The EU has made only half-hearted attempts to develop alternatives to its dependency on Russian oil and gas. The Nabucco pipeline, for example, was a plan to push gas from the Caspian Sea region into central Europe by bypassing Russia and Ukraine. The project was shelved in June 2013, after Moscow pressured southern European countries into supporting the rival South Stream pipeline, run by Gazprom, which is majority owned by the Russian government.

More recently, Israel decided to ship much of its natural gas to Egypt, further confounding efforts to lessen EU dependence on Russian sources. Energy analysts say the failures point to a lack of a common EU energy policy, which means that Russia is likely to remain Europe's chief natural gas supplier well beyond 2020.

Even if the EU were to achieve complete energy independence, however, it would hardly change the crux of Europe's security problem, which is its over-reliance on diplomatic and economic "soft-power" at the expense of military "hard power."

European elites, who take pride in viewing the EU as a "post-modern" superpower, have long argued that military hard power is illegitimate in the 21st century.

Unfortunately for Europe, Russia (along with China and Iran) has not embraced the EU's fantastical soft-power worldview, in which "climate change" is now said to pose the greatest threat to European security.

The EU's lack of a hard power deterrent has emboldened Putin to the point where he has been able to run roughshod in Crimea and Ukraine with impunity, and evidently there is not much Europe's soft power can do about it.


Soeren Kern is a Senior Fellow at the New York-based Gatestone Institute. He is also Senior Fellow for European Politics at the Madrid-based Grupo de Estudios Estratégicos / Strategic Studies Group. Follow him on Facebook and on Twitter.
Source: http://www.gatestoneinstitute.org/4464/eu-russia

Copyright - Original materials copyright (c) by the authors.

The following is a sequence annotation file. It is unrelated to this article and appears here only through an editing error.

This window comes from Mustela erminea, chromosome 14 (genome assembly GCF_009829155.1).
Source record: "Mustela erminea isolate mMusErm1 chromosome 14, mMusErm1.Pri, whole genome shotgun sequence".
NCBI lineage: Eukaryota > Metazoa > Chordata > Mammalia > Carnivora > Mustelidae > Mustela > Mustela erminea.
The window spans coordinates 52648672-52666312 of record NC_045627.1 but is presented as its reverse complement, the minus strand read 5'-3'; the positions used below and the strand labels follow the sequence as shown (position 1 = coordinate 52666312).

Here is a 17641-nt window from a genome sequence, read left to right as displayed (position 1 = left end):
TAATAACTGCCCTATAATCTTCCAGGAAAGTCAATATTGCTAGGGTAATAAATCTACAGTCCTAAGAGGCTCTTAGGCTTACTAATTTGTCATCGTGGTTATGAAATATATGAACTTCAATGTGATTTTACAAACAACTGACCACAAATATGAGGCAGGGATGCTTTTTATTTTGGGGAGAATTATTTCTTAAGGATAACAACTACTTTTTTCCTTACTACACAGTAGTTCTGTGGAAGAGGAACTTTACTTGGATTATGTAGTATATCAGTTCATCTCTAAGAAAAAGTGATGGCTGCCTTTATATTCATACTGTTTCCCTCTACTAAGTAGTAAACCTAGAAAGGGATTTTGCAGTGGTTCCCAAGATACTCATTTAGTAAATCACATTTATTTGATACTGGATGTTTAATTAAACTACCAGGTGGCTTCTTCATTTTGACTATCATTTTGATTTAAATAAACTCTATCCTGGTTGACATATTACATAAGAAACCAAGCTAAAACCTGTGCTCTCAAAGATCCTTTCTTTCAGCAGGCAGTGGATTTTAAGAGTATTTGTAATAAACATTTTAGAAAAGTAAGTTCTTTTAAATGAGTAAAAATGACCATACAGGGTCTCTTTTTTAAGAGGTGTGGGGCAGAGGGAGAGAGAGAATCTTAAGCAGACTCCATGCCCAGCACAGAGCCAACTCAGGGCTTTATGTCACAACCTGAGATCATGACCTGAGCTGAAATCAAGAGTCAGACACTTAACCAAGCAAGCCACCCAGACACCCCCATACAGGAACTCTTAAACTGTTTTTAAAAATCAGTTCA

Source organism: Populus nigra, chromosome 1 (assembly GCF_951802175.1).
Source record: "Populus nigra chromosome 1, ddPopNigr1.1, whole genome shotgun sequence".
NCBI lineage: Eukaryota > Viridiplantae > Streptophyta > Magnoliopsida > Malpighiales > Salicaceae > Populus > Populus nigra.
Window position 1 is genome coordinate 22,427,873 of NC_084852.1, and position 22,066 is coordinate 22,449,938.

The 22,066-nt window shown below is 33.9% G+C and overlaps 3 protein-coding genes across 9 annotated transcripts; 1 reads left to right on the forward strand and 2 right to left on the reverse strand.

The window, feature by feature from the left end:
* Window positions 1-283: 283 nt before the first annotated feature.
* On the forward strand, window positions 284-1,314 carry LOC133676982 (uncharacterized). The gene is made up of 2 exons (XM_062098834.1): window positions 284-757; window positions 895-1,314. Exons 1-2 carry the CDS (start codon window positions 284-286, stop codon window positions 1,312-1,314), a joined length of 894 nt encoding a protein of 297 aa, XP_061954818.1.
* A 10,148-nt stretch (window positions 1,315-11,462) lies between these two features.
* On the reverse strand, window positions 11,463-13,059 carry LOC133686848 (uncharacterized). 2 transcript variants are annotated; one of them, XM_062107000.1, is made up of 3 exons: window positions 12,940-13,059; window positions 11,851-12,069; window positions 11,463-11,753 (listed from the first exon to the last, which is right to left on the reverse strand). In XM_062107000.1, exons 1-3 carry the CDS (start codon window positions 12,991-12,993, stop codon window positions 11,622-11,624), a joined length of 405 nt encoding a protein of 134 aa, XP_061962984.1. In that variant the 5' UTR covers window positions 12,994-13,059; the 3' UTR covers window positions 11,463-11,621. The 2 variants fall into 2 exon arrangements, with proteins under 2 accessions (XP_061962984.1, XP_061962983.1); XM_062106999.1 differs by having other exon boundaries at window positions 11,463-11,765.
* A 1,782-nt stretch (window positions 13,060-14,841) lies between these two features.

VIDEO: 10 Terrorists Killed Attempting to Infiltrate Israel through Tunnel



by Yaakov Lappin, JPost.com Staff



All terrorists shot dead by Israeli forces; two squads attempt to infiltrate Kibbutz Nir Am through two tunnels; IDF received alert from Shin Bet hours before attack.

 

They were identified by IDF lookouts, and an aircraft was dispatched to intercept them. The first cell was struck from the air, and ten of its members were killed.
 
 

The second cell fired an anti-tank missile at a military vehicle. 
The Shin Bet sent an alert to the IDF hours before the attack, warning of intentions of terrorists in northern Gaza to infiltrate the country. 
The Shin Bet said a serious and complex terror attack has been thwarted "due to the readiness of the IDF on the ground, following the pinpoint alert that was sent." Police closed roads in Sha'ar Hanegev Regional Council near the Gaza border due to the security incident.
Roads closed included Route 4 and Route 34. Residents of Erez, Nir Am, Ra'im, Ein Hashlosha were instructed to stay in their houses.
Earlier in the week, 13 Hamas terrorists were killed trying to infiltrate Kibbutz Sufa. The army said it “neutralized the threat” in that incident with an air strike on the cell.
 

Yaakov Lappin, JPost.com Staff  

Source: http://www.jpost.com/Operation-Protective-Edge/Hamas-terrorists-caught-killed-attempting-to-infiltrate-Kibbutz-Nir-Am-through-tunnel-364148  

Copyright - Original materials copyright (c) by the authors.